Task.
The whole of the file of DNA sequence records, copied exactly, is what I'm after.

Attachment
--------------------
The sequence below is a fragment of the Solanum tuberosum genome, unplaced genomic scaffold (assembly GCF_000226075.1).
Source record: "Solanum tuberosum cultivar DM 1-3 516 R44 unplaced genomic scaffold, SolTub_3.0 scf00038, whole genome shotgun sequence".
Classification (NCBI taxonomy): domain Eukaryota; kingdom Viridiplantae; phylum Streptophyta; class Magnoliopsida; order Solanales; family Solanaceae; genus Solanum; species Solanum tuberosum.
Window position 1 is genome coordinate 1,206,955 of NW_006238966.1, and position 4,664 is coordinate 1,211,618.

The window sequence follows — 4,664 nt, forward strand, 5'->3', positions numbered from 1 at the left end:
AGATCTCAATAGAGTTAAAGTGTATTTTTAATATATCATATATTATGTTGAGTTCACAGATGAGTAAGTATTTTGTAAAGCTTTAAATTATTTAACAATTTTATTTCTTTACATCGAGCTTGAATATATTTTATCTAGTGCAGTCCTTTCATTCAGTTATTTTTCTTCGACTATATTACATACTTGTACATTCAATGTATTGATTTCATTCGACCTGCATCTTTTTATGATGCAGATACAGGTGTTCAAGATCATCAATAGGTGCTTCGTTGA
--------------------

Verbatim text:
The sequence below is a fragment of the Solanum tuberosum genome, unplaced genomic scaffold (assembly GCF_000226075.1).
Source record: "Solanum tuberosum cultivar DM 1-3 516 R44 unplaced genomic scaffold, SolTub_3.0 scf00038, whole genome shotgun sequence".
Classification (NCBI taxonomy): domain Eukaryota; kingdom Viridiplantae; phylum Streptophyta; class Magnoliopsida; order Solanales; family Solanaceae; genus Solanum; species Solanum tuberosum.
Window position 1 is genome coordinate 1,206,955 of NW_006238966.1, and position 4,664 is coordinate 1,211,618.

The window sequence follows — 4,664 nt, forward strand, 5'->3', positions numbered from 1 at the left end:
AGATCTCAATAGAGTTAAAGTGTATTTTTAATATATCATATATTATGTTGAGTTCACAGATGAGTAAGTATTTTGTAAAGCTTTAAATTATTTAACAATTTTATTTCTTTACATCGAGCTTGAATATATTTTATCTAGTGCAGTCCTTTCATTCAGTTATTTTTCTTCGACTATATTACATACTTGTACATTCAATGTATTGATTTCATTCGACCTGCATCTTTTTATGATGCAGATACAGGTGTTCAAGATCATCAATAGGTGCTTCGTTGA